In chess there is an opening pattern called the ‘Trompowsky Attack’, or more simply ‘Tromp’, in which both players end up making sacrifices very early on. Last weekend Magnus Carlson opened The World Championship in New York City with the ‘Tromp’ in homage to Trump who just days before and a few miles down the road celebrated becoming President-Elect. Befittingly this opening, as much as the president-elect, is unusual and offers no certain advantage to those that opted for it – indeed the game ended up as a draw.
The Republican whitewash will be keen to go for a similar fast attack, perhaps hitting the ground running by passing a tax cut and some fiscal stimulus and adjustments early on in their term. But the Executive Office remains as challenging and complex as it has ever been and the nascent flow of Cabinet and other appointments is stoking concerns not only of divisive agendas but also of competency. With over 4,000 positions to be filled there will be a lot of major appointments that will need to be evaluated by markets, some of which will also need approved by the Senate. The choice of Reince Priebus, Chair of the Republican national Committee, as Chief of Staff was settling especially as the post needed no approval or compromise. But announcing Steve Bannon, former executive chairman of far-right Breitbart News, as Senior Counsellor to the President in the same sentence could be just the beginnings of a brazen trend of nonconforming appointments. (Official announcement of the transition at greatagain.gov)
It should not be taken for granted how unusually scandal free the last 8 years of Obama administrations has been. The contrast this could have with Trump who has unprecedented conflicts of interest is unnerving. Even at this early stage he is losing legitimacy by only conceding responsibility over his financial assets to his family in a pseudo-blind-trust whilst simultaneously calling for them to have secret security clearances. In this, Obama’s recent consoling statements have a seeming subtext of disenchantment, perhaps easily overlooked due to his his respect for the Office of the Presidency. Saying that Trump has every opportunity to succeed seems more likely to be setting him up for a fall than calling for people to remain hopeful; it alludes to all the advantages the next government will inherit (unlike Obama) but could perhaps undo: from already low unemployment, rising incomes, strong international relations, cheap oil and stable financial markets (so far). On meeting Trump Obama commented, ‘Regardless of what experience or assumptions he brought to the office, this office has a way of waking you up’ clearly identifying the unrealistic rhetoric of the many Trump campaign promises adding, ‘the American people will judge over the next couple of years whether they like what they see’.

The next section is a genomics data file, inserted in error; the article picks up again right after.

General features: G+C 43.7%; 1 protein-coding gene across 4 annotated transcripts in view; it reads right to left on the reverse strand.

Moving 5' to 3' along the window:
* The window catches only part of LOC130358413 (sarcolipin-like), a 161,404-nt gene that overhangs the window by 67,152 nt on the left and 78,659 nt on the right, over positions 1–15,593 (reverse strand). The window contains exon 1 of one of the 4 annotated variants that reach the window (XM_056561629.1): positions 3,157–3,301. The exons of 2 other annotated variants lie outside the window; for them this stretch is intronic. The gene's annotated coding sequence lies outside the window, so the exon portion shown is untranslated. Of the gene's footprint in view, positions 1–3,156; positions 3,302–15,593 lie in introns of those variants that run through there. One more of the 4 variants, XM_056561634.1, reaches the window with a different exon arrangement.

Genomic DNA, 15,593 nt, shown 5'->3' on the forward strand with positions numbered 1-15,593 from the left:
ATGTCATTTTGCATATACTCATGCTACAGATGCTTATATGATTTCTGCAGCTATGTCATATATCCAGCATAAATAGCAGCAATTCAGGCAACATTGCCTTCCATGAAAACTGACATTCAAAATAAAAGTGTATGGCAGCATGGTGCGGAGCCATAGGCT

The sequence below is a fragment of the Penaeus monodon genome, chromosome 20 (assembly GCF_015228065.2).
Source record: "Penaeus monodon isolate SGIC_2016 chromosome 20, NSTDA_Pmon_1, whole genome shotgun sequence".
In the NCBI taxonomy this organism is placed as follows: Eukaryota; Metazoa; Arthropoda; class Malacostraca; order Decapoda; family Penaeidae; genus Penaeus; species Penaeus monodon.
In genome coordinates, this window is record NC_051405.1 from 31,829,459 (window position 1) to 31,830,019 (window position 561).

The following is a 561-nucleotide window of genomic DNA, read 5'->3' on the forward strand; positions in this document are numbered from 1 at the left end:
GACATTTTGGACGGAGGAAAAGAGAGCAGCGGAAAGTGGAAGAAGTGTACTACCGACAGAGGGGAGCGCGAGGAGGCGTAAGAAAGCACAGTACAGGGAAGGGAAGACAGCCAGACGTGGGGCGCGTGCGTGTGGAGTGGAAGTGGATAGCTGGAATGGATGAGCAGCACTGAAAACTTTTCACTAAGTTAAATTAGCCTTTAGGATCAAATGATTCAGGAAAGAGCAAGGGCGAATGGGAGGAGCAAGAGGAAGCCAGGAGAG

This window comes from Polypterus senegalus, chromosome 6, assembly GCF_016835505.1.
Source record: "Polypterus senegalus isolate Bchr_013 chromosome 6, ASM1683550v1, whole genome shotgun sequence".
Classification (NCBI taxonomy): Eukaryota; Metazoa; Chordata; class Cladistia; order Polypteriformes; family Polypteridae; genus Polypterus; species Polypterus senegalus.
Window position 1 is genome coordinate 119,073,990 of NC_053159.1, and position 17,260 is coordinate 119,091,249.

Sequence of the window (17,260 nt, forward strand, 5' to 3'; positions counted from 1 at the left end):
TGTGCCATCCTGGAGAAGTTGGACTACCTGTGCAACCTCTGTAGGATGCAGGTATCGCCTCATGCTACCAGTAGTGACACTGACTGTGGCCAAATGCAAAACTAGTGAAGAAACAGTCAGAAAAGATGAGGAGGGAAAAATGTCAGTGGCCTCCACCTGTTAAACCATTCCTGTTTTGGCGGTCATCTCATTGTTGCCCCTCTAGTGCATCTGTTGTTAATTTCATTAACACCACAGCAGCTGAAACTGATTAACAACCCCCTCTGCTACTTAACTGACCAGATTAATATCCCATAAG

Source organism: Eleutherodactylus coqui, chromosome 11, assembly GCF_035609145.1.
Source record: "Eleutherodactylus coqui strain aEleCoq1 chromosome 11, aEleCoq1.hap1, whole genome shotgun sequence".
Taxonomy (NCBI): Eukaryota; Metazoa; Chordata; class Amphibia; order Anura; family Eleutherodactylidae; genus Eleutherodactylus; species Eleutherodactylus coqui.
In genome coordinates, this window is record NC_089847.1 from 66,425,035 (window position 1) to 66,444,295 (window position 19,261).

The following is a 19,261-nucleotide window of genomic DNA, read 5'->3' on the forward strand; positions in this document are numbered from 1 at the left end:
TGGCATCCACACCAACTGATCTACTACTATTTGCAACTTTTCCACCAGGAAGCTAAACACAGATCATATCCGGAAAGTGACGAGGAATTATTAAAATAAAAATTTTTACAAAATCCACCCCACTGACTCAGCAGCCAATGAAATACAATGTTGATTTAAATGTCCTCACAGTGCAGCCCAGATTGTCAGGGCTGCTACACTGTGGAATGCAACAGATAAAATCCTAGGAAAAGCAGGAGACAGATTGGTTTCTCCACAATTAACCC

Not being a traditional Republican, it is still unknown just how much friction he will face in the Senate. Already we have seen backtracking on Obamacare from being ‘repealed’ to perhaps just ‘reformed’, with the ‘wall’ on the Mexico border now likely at most a ‘fence’. But imposing tariffs are still a real possibility and worryingly a president withdrawing from a treaty may not need approval from Capitol Hill. The Anti-Ballistic Missile Treaty was revoked under George W. Bush so such a autonomous move has precedent and ‘it's generally understood that in U.S international law, the president has the authority to unilaterally terminate an agreement’ according to a constitutional law professor Michael Dorf. Such an unchecked authority in foreign affairs and repealing international agreements means the threat to growth of protectionism has few obstacles. If Trump faces frustrations and criticism for failures on other fronts the man who will almost certainly kill the TPP and once pledged to impose 45% tariffs on Chinese imports and 35% on imports from Mexico may have little hesitation in also going after NAFTA and conceivably even bargaining with membership of the WTO, which he has called ‘a disaster’. In a recent note from the Peterson Institute for International Economics Olivier Blanchard said such protectionist policies are likely to be at first ‘mainly symbolic’ and gradual in the face of lobbying. But he added that ‘things could quickly escalate’ which ‘would put into question global supply chains, disrupt production and trade, and decrease productivity.’